Issue 12, October 8, 2022

Fall Control Options for Viburnum Leaf Beetle

Viburnum leaf beetle (Pyrrhalta viburni) larvae feed on members of the Viburnum genus causing significant defoliation. While the larvae are active in May and June, there are some steps that can be taken in the fall to reduce or prevent injury the following year.

Fall Mechanical Control

From July until frost, adult females create a cavity along viburnum twigs where they deposit eggs. They cap the egg cavities with a combination of plant material, saliva and frass. As temperatures cool and the beetles stop laying eggs, the eggs can be removed to reduce egg hatch in the spring.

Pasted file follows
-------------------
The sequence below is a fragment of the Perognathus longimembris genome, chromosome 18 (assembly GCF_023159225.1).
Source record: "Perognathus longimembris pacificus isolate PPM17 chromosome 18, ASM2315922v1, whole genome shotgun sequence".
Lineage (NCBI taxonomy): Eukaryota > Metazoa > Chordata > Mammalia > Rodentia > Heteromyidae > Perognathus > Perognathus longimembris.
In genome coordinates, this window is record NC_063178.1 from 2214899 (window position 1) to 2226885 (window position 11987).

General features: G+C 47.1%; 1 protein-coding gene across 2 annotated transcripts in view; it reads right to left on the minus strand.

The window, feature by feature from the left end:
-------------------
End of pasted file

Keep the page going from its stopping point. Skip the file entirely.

Eggs can be removed from viburnum by pruning out infested twigs. The egg cavity caps (shown below) will be easier to find when the leaves have dropped in the fall. After the twigs have been removed, they should be burned, buried or discarded in a location away from the viburnum plants. This is one of the most effective ways to reduce viburnum leaf beetle populations.

Viburnum leaf beetle egg cavity caps, Bruce Watt, University of Maine,

Fall Cultural Control

Planting varieties of viburnum that are less susceptible to viburnum leaf beetle attack is a good way to avoid injury from this insect all together. These varieties include: David viburnum (Viburnum davidii), dawn viburnum (V. bodnantense), doublefile viburnum (V. plicatum or V. plicatum var. tomentosum), Judd viburnum (V. x juddii), Koreanspice viburnum (V. carlesii), leatherleaf viburnum (V. rhytidophyllum), Siebold viburnum (V. sieboldii), or tea viburnum (V. setigerum).

Sarah Hughson

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